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Nation’s Top Highway Safety Chief Urges Parents And Care Givers to Get Their Child Safety Seats Checked


American Government Topics:  Nicole R. Nason

Nation’s Top Highway Safety Chief Urges Parents And Care Givers to Get Their Child Safety Seats Checked

National Highway Traffic Safety Administration
September 14, 2007


NHTSA 16-07
Friday, September 14, 2007
Contact: Heather Hopkins
Telephone: (202) 366-9550

Administrator Nicole R. Nason of the National Highway Traffic Safety Administration (NHTSA) urged parents and caregivers to make sure their car seats and boosters seats are properly installed in their vehicles and to learn how to buckle their children in the seats correctly.

Nason noted that parents will be able to get seats checked at thousands of seat inspection stations being set up starting this Saturday as part of Child Passenger Safety Week.

“The easiest thing parents can do to keep their small children safe in a vehicle is to make sure they’re buckled in a properly installed child safety seat,” said Nason. “Parents and caregivers should take this week to make sure that children are protected when in a vehicle.”

Nason noted that parents should use this week to work with the more than 30,000 certified child passenger safety seat technicians to learn how to properly install child safety seats. NHTSA research shows that approximately 7,000 lives have been saved by the proper use of child restraints during the past 20 years. For additional information or to find an inspection site near you visit www.nhtsa.gov or www.safekids.org.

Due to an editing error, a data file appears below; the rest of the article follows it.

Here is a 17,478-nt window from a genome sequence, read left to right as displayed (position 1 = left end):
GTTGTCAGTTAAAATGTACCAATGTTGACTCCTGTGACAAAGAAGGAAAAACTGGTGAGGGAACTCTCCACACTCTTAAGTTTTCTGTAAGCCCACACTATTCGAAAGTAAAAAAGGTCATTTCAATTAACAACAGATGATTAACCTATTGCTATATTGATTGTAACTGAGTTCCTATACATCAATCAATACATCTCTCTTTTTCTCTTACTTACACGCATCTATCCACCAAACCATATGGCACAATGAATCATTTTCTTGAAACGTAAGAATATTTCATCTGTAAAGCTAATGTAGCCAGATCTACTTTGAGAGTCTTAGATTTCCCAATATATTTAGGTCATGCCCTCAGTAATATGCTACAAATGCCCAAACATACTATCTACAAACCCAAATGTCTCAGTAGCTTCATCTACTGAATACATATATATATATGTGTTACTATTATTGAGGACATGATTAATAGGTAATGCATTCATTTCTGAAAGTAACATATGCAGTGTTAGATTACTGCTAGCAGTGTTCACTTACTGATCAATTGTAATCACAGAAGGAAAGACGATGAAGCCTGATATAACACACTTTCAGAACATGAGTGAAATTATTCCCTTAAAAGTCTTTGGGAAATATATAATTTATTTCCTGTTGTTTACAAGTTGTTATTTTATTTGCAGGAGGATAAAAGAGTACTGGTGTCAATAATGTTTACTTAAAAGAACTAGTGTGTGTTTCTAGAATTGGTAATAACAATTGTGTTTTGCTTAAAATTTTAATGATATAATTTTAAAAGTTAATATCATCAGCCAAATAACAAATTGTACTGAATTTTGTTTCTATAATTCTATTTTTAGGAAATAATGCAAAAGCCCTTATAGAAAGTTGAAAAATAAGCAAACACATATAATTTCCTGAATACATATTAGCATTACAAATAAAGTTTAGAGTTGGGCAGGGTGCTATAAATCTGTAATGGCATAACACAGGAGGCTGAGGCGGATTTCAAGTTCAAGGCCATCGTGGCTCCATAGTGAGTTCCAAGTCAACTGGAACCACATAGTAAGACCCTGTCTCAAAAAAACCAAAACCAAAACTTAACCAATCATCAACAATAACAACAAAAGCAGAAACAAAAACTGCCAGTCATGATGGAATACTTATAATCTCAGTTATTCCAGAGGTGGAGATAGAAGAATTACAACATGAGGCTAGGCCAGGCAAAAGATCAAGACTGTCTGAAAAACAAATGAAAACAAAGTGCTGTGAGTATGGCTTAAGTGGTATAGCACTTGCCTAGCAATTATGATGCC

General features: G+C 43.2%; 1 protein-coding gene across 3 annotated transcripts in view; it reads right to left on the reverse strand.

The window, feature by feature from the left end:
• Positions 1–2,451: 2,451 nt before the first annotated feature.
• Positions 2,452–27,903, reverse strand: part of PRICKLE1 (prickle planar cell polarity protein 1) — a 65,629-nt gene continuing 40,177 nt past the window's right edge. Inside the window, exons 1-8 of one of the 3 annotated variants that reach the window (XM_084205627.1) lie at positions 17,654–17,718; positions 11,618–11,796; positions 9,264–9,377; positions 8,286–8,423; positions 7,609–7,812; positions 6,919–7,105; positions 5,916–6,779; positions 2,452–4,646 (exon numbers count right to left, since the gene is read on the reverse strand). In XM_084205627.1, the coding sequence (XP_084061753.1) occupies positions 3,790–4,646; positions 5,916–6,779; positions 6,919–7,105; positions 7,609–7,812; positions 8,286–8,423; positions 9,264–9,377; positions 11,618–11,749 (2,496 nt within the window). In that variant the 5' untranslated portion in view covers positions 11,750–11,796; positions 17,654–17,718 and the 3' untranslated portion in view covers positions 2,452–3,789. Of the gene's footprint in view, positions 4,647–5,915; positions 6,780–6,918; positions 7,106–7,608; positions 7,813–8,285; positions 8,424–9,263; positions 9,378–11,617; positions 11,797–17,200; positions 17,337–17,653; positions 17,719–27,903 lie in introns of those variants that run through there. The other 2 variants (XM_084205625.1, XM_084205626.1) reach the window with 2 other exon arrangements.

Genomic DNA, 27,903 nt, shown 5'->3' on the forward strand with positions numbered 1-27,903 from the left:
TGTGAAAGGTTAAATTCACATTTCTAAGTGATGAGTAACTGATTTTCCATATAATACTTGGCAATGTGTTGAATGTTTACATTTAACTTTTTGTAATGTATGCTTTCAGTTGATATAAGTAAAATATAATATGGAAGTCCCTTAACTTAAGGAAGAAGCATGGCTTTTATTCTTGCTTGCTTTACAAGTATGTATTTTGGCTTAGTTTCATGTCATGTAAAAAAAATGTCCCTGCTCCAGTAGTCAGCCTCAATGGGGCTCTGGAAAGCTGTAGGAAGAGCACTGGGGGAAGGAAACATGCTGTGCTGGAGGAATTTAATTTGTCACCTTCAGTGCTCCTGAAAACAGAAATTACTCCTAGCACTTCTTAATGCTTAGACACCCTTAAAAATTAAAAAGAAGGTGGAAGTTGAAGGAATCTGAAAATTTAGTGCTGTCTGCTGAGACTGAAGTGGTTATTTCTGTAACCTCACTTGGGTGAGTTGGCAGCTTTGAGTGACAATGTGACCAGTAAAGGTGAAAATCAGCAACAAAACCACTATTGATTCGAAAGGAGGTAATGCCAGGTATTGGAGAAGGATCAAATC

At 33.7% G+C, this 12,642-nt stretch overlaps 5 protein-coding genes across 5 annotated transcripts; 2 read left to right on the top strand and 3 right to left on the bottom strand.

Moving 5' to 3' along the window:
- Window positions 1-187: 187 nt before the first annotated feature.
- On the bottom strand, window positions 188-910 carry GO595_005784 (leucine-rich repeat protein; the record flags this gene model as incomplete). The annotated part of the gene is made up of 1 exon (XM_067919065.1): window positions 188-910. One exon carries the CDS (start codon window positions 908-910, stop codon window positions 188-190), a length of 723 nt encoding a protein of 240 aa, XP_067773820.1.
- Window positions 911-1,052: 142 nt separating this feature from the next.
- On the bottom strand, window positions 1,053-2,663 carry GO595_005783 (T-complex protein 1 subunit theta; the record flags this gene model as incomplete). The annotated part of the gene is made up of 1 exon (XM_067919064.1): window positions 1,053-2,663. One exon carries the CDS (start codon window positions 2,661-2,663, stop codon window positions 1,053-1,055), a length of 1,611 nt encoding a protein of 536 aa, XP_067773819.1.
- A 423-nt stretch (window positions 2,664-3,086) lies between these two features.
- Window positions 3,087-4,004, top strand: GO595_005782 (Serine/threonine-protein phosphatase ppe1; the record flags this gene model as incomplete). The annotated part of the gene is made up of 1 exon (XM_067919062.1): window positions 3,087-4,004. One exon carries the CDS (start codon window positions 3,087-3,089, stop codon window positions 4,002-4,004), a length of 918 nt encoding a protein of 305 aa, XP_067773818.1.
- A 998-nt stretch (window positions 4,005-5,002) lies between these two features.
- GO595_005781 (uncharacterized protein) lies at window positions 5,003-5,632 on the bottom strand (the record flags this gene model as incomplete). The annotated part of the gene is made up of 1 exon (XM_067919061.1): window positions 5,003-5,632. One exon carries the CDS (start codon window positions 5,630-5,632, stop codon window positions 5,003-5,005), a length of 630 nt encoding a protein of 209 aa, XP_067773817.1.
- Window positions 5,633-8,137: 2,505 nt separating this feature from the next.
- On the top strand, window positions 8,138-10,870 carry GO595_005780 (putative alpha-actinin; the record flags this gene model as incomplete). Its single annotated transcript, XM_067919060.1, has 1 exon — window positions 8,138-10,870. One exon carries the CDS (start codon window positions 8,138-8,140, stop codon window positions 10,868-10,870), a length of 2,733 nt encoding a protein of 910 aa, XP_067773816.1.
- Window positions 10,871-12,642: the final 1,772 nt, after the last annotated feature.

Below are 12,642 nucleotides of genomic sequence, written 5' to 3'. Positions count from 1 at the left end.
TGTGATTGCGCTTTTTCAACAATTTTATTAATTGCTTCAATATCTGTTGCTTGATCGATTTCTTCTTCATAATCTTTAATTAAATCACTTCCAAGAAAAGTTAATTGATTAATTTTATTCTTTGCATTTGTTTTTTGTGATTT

“Buckling your child in a properly installed car seat or booster seat can be a struggle for even the most experienced parent,” said Nason. “These seat check inspection stations are an invaluable service to caregivers to learn the proper steps and instill confidence that their child is as safe as they can be in the car.”

Nason noted that NHTSA is working to make child safety seats easier to install. As early as next year, consumers will benefit from more stringent child safety seat Ease of Use ratings. The agency plans to test child safety seats according to stricter criteria and replace its current letter ranking system. NHTSA and its partners also will launch an education program to improve consumer awareness of Lower Anchors and Tethers for Children (LATCH), a mounting system required in motor vehicles to make child safety seat installation easier. Many of these changes are the result of the meeting NHTSA held in February with vehicle manufacturers, car seat manufacturers, retailers and consumer groups to discuss ways to improve child passenger safety.

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